The U.S. Senate Banking Committee met on Tuesday to hear from stablecoin experts as they consider possible regulation of the assets.
What happened: Stablecoins have been under scrutiny ever since big names in finance accused Tether of not holding enough USD to truly peg their coin price to the Dollar.
- If true, the allegations — which Tether strongly denies — of a mismatch between the number of tokens in circulation and their US Dollar reserve could tank Tether’s price and leave retail investors holding the bag.
Regulators are now discussing what steps they should take to ensure stablecoins are properly backed by reserve to protect consumers.
Why stablecoins matter: Stablecoins, like Tether, Praxos and USDC offer an on-ramp to crypto without the volatility of other tokens.
- In theory, you can confidently hold stablecoins as you would cash, without paying significant fees or needing an institutional intermediary (like a bank).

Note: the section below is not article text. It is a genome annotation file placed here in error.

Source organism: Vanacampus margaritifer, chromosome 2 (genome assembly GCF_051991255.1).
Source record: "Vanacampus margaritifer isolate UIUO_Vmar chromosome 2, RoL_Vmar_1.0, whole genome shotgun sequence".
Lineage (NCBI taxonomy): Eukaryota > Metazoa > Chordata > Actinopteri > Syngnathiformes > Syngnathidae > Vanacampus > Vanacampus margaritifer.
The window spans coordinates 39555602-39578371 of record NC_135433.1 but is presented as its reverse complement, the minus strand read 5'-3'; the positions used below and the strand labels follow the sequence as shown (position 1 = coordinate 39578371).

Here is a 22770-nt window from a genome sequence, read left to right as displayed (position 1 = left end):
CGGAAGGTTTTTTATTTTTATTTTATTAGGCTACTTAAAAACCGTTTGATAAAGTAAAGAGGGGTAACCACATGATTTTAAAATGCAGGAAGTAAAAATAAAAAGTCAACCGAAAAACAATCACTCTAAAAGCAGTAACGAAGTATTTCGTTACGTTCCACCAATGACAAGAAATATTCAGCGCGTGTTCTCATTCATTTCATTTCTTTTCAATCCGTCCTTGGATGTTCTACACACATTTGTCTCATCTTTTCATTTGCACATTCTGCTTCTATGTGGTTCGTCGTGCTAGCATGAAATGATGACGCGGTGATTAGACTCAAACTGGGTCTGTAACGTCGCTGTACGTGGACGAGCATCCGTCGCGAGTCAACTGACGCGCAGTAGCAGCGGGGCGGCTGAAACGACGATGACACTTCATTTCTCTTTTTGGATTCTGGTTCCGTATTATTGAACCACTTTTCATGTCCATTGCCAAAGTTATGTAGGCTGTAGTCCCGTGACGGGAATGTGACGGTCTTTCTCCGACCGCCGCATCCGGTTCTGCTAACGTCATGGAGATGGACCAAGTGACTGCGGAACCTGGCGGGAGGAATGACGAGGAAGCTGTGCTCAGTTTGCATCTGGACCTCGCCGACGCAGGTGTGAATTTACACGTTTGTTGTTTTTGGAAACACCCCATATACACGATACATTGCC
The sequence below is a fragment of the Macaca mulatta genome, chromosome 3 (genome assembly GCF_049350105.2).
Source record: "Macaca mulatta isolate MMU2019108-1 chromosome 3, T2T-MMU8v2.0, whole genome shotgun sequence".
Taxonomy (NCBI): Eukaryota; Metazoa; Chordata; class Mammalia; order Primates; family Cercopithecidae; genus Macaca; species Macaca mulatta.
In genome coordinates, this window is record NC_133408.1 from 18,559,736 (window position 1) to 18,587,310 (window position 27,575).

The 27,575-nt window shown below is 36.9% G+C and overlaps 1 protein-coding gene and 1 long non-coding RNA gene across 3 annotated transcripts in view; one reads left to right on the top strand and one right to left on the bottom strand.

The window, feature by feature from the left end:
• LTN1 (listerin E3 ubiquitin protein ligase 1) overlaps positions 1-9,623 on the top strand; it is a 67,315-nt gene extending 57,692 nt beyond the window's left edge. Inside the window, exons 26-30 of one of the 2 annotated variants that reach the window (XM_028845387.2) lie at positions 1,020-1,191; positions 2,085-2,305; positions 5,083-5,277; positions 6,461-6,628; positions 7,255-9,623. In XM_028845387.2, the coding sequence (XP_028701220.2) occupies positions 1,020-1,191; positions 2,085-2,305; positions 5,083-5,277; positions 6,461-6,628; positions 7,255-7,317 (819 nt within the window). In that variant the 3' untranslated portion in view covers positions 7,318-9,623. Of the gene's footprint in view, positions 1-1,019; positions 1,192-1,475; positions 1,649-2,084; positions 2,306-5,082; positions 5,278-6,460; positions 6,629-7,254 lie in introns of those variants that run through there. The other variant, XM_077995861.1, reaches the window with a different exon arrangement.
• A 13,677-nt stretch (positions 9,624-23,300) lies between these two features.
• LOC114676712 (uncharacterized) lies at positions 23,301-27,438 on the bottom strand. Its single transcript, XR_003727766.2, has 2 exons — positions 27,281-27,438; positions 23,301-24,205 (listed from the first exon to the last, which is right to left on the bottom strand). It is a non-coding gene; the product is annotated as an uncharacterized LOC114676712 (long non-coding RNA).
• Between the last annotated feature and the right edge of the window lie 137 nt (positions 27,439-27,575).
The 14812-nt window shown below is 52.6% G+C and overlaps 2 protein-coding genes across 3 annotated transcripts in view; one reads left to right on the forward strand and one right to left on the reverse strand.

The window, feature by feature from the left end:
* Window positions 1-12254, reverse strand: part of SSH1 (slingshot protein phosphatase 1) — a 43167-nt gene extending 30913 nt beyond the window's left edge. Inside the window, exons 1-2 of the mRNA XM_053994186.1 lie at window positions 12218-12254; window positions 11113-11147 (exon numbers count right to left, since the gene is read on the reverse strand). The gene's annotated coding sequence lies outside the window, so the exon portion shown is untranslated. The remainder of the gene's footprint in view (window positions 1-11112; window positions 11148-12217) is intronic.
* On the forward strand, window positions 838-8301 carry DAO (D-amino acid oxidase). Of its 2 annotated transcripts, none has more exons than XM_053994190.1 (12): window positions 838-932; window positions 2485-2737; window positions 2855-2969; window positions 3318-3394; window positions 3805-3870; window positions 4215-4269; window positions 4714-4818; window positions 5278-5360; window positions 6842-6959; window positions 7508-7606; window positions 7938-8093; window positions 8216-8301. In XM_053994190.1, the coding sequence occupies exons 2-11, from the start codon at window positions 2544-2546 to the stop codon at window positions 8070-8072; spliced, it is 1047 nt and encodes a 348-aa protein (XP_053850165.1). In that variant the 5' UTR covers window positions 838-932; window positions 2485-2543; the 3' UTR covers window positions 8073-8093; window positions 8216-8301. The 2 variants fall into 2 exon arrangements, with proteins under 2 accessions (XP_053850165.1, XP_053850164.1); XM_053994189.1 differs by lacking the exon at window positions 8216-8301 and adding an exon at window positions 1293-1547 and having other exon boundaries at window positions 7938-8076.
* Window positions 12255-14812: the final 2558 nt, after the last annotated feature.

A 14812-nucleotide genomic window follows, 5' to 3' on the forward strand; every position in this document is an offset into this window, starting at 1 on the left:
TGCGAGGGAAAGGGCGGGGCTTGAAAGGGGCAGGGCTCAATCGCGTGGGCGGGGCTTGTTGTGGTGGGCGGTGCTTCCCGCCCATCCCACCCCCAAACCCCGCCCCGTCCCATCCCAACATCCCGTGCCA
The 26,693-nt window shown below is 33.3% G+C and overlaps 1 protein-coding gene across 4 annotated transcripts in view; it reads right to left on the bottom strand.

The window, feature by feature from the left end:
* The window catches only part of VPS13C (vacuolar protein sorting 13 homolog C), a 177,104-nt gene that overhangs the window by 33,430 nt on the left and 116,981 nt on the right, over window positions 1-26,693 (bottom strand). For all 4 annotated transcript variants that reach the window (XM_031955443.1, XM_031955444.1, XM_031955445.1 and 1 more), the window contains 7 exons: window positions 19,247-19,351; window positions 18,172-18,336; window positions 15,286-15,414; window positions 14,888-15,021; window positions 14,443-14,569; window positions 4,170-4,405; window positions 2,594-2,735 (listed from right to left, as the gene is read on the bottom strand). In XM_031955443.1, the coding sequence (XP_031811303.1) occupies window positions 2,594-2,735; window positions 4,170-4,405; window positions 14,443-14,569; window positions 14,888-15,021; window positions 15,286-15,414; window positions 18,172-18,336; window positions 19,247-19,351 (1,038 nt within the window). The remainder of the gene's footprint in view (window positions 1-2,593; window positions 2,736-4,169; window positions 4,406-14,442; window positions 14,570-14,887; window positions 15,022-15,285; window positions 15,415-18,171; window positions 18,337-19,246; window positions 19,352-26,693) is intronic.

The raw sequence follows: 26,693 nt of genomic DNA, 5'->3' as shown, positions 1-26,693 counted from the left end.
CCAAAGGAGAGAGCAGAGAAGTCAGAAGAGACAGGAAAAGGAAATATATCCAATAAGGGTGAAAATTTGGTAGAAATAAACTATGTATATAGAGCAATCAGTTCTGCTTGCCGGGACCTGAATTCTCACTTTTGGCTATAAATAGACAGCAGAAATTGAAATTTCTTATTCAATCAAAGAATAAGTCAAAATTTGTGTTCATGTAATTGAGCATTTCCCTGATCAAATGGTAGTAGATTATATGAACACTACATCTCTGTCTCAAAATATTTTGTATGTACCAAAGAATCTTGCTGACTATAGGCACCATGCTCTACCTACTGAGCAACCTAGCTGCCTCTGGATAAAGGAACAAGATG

What the Senate is saying: U.S. Senators hearing from stablecoin experts offered an overwhelmingly negative assessment of the technology, suggesting the projects were little more than scams.
- Despite the critique, a timeline on regulating stablecoins is still unclear so don’t expect to see action anytime soon.
Big picture: Stablecoins are core to the promise of web3 and a world where we can control our finances outside of traditional banks (and their high fees). And regardless of what the U.S. government does, it’s unlikely that stablecoins, which can operate outside of the country and trade on decentralized exchanges, are going away.